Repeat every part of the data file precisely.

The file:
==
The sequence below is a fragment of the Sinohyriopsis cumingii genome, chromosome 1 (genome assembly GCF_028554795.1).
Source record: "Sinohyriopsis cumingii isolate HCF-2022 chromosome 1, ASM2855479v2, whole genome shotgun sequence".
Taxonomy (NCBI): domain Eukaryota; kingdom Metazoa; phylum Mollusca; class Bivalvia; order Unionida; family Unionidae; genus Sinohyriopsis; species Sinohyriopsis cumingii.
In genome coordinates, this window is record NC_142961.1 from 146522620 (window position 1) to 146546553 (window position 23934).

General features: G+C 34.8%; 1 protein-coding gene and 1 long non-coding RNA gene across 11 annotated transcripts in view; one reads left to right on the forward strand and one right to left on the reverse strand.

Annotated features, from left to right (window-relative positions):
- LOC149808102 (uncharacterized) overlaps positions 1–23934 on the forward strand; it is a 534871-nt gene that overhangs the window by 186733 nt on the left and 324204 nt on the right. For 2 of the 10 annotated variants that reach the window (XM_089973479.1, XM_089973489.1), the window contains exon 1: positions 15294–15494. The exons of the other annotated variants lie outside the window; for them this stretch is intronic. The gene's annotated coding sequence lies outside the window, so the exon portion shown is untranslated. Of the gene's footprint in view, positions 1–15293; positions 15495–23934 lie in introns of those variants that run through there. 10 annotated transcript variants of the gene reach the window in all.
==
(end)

The sequence below is a fragment of the Sinohyriopsis cumingii genome, chromosome 1 (genome assembly GCF_028554795.1).
Source record: "Sinohyriopsis cumingii isolate HCF-2022 chromosome 1, ASM2855479v2, whole genome shotgun sequence".
Taxonomy (NCBI): domain Eukaryota; kingdom Metazoa; phylum Mollusca; class Bivalvia; order Unionida; family Unionidae; genus Sinohyriopsis; species Sinohyriopsis cumingii.
In genome coordinates, this window is record NC_142961.1 from 146522620 (window position 1) to 146546553 (window position 23934).

General features: G+C 34.8%; 1 protein-coding gene and 1 long non-coding RNA gene across 11 annotated transcripts in view; one reads left to right on the forward strand and one right to left on the reverse strand.

Annotated features, from left to right (window-relative positions):
- LOC149808102 (uncharacterized) overlaps positions 1–23934 on the forward strand; it is a 534871-nt gene that overhangs the window by 186733 nt on the left and 324204 nt on the right. For 2 of the 10 annotated variants that reach the window (XM_089973479.1, XM_089973489.1), the window contains exon 1: positions 15294–15494. The exons of the other annotated variants lie outside the window; for them this stretch is intronic. The gene's annotated coding sequence lies outside the window, so the exon portion shown is untranslated. Of the gene's footprint in view, positions 1–15293; positions 15495–23934 lie in introns of those variants that run through there. 10 annotated transcript variants of the gene reach the window in all.